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Blog Like a Cat, Mingle Like a Dog
Examining socio-cultural factors is key to Internet exports
Jean K. Min (jean)     Print Article 
Published 2009-06-22 12:47 (KST)   
Screen capture of Naver's search engine for Japan currently open to beta testers
©2009 NHN Japan
The World Cup 2002 Korea-Japan, the first World Cup co-hosted ever in the history of the games, gave socio-cultural analysts in both countries an unusual opportunity to compare the behavior of the two historic rivals.

Ha Yong-chul, a Korean sociologist at Seoul National University, watched the televised games and noted an interesting difference. Whenever the Japanese national team scored a goal, the soccer stadium in Japan was instantly filled with thousands of flash lights bursting out of ubiquitous Nikons and Canons.

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Scenes in the Korean Soccer stadiums couldn't be more different. The Korean team equally electrified their home fans as they beat European power houses, game after a game, until they qualified for the semi-final. Unlike Japanese soccer fans, however, Koreans opened their shiny clam-shell phones whenever their team scored a goal, and furiously hit keypads to send text messages or voice mails, sharing their ultimate joy with their family and friends.

Far more important to the Korean cyber-generation, it seemed, was to share their bursting emotion with others and network with them, rather than simply recording the events as Japanese did.

To untrained occidental eyes, it is not easy to tell the ethnic differences between an average Japanese and Korean. Their socio-cultural behavior, however, are miles apart. In fact, many Koreans find their closest neighbor more foreign then any other country in the world.

Obsessed with protecting their privacy, the Japanese cherish their privacy. "Wa" or harmony is the key value in the country and the average Japanese would not dare to stick out of the pack and challenge the social consensus. Even in the crazy morning subways crowded with hundreds of commuters, Japanese do their best to protect their private space.

It is actually quite easier than it sounds. By plugging white ear buds in their ears, Japanese commuters are instantly transported inside their own iPod bubble and swaddled in the familiar music. Or they can simply bury their nose in comic books.

Solitary souls bent on keeping their private den as clean and serene as possible; the Japanese character is best described as feline. No wonder the most beloved pet in Japan is the cat. Cats frequently appear in many Japanese animes as well as in countless folklore.

Fly two hours to the west and things are couldn't be more different. Koreans are social animals that will live or die in their friend network. They are not afraid to ruffle the feathers, if necessary, engaging sometimes in a heated political discussion on the Net. Chatting over a mobile phone in the subway is not necessarily a bad thing, as long as the noise level is not too high. Korean commuters are usually more tolerant than Japanese to noise in their vicinity. They would spend their short morning commute on networking with their friends, tapping the keypads of their handset to send or receive text messages.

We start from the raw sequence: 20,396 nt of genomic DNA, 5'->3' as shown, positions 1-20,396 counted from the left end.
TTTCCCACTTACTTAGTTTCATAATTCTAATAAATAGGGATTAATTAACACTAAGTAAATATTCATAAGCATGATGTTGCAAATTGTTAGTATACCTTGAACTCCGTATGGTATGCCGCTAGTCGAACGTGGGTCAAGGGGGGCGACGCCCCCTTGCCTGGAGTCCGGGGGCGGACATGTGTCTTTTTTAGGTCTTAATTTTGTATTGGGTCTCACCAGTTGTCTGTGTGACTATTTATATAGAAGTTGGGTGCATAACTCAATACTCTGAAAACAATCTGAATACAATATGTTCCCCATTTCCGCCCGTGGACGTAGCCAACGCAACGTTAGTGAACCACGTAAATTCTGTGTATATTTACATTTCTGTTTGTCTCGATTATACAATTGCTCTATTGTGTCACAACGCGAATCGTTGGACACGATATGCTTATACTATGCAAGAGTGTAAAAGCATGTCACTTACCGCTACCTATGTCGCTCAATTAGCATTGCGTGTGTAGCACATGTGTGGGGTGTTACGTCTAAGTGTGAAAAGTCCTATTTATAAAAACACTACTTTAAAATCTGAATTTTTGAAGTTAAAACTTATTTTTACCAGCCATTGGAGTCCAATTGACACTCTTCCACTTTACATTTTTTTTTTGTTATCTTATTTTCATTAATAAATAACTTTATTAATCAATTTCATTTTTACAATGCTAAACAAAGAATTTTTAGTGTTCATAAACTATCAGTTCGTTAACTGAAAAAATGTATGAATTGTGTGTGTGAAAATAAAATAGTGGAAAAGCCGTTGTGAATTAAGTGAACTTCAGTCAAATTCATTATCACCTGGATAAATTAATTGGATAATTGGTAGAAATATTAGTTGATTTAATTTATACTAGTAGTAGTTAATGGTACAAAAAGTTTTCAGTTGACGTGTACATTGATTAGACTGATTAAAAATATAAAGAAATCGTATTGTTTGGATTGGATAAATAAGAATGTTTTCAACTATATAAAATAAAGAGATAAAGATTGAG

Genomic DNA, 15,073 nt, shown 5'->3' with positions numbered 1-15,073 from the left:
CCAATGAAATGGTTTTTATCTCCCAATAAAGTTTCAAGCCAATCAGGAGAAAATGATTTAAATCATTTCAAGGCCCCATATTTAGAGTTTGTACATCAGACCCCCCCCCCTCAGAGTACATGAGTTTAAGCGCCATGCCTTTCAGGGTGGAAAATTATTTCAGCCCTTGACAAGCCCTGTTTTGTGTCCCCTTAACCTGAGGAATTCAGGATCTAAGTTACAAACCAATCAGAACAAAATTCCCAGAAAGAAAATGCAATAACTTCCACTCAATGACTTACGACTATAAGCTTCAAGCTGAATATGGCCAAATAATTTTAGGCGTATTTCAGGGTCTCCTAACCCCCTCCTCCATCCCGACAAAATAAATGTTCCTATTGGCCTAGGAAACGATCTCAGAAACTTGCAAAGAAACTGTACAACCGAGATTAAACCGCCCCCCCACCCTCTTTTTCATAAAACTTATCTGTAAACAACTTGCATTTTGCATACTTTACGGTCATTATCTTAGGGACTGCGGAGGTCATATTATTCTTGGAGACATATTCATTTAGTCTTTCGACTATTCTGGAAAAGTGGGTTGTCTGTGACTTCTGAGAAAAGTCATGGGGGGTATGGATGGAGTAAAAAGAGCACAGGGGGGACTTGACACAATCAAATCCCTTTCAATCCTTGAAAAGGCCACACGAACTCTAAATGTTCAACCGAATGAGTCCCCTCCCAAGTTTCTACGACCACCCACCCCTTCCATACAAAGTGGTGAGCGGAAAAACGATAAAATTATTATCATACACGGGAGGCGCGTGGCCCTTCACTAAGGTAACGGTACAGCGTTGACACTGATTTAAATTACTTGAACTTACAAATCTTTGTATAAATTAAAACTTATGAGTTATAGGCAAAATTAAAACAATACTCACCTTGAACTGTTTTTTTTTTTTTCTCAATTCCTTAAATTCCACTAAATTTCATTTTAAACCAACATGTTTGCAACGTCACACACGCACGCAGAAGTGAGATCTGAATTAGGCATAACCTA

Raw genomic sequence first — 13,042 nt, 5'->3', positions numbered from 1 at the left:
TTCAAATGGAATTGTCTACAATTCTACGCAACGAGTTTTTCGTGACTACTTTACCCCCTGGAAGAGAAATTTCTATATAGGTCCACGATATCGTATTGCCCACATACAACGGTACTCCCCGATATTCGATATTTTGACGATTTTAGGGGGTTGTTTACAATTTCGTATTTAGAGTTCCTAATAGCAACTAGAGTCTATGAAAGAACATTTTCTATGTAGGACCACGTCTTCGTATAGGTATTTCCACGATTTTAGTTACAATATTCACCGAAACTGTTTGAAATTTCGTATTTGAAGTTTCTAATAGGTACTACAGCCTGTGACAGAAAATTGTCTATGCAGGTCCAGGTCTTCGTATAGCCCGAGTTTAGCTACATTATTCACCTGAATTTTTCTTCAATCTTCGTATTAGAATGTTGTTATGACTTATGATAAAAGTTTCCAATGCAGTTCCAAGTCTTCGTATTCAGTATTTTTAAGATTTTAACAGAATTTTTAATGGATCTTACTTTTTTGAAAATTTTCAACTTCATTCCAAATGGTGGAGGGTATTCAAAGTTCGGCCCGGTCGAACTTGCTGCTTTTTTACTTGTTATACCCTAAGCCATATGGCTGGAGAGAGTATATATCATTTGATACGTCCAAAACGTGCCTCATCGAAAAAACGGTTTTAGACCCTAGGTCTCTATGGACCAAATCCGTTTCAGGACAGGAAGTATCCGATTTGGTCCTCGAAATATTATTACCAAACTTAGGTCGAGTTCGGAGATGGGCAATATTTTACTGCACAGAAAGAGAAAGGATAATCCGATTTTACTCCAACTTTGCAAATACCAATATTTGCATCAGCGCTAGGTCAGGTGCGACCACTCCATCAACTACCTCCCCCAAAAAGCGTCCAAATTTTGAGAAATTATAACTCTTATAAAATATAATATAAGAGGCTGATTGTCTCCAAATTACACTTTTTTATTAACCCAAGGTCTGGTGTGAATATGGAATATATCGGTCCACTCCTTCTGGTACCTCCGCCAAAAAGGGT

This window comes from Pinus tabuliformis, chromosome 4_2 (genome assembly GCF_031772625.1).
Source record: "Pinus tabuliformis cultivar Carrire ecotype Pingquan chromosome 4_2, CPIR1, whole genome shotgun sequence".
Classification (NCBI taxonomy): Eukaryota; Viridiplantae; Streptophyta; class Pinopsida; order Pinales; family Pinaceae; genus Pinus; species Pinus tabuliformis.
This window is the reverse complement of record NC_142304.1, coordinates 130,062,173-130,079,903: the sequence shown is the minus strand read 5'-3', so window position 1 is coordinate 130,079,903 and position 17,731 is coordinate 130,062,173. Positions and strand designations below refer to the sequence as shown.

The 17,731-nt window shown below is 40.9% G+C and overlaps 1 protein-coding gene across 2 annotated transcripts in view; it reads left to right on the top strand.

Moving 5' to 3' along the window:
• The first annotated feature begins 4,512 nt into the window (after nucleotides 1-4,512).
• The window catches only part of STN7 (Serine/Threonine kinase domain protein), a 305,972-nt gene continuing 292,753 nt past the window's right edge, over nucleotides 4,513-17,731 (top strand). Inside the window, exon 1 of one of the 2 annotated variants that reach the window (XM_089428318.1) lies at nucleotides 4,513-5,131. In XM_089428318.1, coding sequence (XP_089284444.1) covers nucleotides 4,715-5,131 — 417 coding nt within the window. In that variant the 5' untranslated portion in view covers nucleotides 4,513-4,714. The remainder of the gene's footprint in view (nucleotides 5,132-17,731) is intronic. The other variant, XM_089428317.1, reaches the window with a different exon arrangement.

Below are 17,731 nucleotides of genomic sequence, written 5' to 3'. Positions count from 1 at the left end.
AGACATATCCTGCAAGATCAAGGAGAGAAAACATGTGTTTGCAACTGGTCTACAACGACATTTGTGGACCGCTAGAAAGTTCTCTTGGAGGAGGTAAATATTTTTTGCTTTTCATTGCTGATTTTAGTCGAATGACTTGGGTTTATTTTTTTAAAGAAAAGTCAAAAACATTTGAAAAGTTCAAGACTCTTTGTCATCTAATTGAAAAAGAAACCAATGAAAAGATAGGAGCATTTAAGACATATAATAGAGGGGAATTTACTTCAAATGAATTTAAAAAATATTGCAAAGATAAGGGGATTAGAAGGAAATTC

Networked souls whose social success is measured by the mutual loyalty to their reference group; Korean character is best described as canine. In fact, the dog is routinely featured as a reliable guardian of the man in the Korean folklore whereas a cat is usually considered an ominous animal or even a harbinger of coming disasters.

As different as cat and dog -- this is a fundamental quandary to many Korean Internet companies that wish to export their service models to the closest neighbor. NHN, OhmyNews, Cyworld and Nexon. The list of Korean Web brands that fell victim to the cultural barriers of Japan is long.

Understanding of the feline nature of the Japanese users may help you to engineer a soft landing on the Japanese market, though. One obvious insight Korean companies can gain from Japan's love of a private den is that a blog service would be a good match for them. It would be even more desirable if the service allows users to enjoy bigger storage capacity as comparable to some professional web storage services. And the option for strong control over the personal content and comments would be an absolute must.

Even if you are going to launch a social networking service, you would still want to employ blog-like features. Japanese web brands that wish to enter Korean market, on the other hand, would be best advised to do the opposite. Even if you are going to launch blog service, the platform will have to offer enough social networking features that will satisfy the fiercely networked animal that is Korean.

Looking back, stockpiling and sharing the data on the Net doesn't necessarily have to be mutually exclusive. Users will need to store information before they can share them with others. Digital cameras that took tons of soccer pictures back in the 2002 World cup are now integrated to almost every handset in the street. In fact, it is almost impossible to buy a phone without a camera in Tokyo or Seoul. Every man's storage or feline device is now being coupled with every man's networking or canine device.

Advice to NHN Japan poised to launch its first search engine in Japan: If your service is going to enter Japan, the question for you is just which switch you are going to turn on first--feline or canine.

*For more musing on Korean tech issues and memosphere please visit my blog; Planet Size Brain (link: http://planetsizebrain.tistory.com)
©2009 OhmyNews

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